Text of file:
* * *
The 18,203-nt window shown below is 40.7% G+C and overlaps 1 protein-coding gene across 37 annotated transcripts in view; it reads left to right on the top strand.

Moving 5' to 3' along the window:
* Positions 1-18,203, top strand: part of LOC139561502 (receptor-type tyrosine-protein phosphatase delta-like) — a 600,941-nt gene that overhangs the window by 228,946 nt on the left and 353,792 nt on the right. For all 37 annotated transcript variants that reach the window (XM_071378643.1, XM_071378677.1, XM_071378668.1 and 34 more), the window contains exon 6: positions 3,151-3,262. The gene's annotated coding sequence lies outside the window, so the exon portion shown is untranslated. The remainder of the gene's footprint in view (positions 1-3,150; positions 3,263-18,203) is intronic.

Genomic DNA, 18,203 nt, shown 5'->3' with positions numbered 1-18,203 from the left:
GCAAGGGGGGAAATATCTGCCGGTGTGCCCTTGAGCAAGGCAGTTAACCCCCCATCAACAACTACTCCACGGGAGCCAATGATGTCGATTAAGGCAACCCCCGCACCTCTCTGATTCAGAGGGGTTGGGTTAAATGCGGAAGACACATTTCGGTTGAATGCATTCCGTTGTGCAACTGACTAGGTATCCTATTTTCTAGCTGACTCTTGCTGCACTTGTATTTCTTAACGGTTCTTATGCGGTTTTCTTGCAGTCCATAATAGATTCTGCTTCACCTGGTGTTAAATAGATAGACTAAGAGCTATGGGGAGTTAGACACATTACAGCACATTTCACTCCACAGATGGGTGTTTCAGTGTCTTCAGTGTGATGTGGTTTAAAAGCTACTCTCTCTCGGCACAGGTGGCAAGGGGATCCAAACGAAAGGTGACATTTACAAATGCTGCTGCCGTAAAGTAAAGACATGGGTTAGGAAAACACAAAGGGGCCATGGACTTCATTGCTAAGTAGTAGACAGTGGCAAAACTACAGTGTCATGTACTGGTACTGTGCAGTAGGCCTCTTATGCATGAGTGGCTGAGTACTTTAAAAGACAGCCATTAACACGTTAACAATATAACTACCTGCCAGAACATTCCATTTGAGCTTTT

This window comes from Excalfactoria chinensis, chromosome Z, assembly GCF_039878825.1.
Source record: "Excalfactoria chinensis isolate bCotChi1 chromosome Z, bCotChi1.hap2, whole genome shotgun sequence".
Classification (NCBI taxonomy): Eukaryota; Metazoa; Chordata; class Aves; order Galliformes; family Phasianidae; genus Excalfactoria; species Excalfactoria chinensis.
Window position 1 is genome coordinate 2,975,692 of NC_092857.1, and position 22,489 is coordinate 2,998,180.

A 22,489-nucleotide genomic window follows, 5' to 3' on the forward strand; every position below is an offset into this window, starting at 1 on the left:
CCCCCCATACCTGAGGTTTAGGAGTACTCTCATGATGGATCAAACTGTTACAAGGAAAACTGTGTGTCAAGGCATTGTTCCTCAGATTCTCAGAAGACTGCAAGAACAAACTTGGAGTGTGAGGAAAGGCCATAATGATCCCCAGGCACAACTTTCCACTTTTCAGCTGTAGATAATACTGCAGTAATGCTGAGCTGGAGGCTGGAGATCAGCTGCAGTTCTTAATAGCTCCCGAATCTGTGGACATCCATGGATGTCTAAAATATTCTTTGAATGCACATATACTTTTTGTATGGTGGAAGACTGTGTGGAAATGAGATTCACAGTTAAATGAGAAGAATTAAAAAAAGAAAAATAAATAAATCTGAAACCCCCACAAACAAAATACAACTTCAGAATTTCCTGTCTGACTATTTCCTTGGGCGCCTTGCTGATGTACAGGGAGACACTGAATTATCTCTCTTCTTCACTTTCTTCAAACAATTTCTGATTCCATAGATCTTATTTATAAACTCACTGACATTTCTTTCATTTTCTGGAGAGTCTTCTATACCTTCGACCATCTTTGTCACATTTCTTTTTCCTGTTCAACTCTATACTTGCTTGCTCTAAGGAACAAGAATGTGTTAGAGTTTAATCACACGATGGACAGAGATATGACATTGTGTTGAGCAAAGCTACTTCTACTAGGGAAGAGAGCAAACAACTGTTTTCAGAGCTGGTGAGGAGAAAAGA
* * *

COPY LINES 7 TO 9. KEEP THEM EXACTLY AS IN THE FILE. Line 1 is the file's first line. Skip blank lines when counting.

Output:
Source record: "Excalfactoria chinensis isolate bCotChi1 chromosome Z, bCotChi1.hap2, whole genome shotgun sequence".
Classification (NCBI taxonomy): Eukaryota; Metazoa; Chordata; class Aves; order Galliformes; family Phasianidae; genus Excalfactoria; species Excalfactoria chinensis.
Window position 1 is genome coordinate 2,975,692 of NC_092857.1, and position 22,489 is coordinate 2,998,180.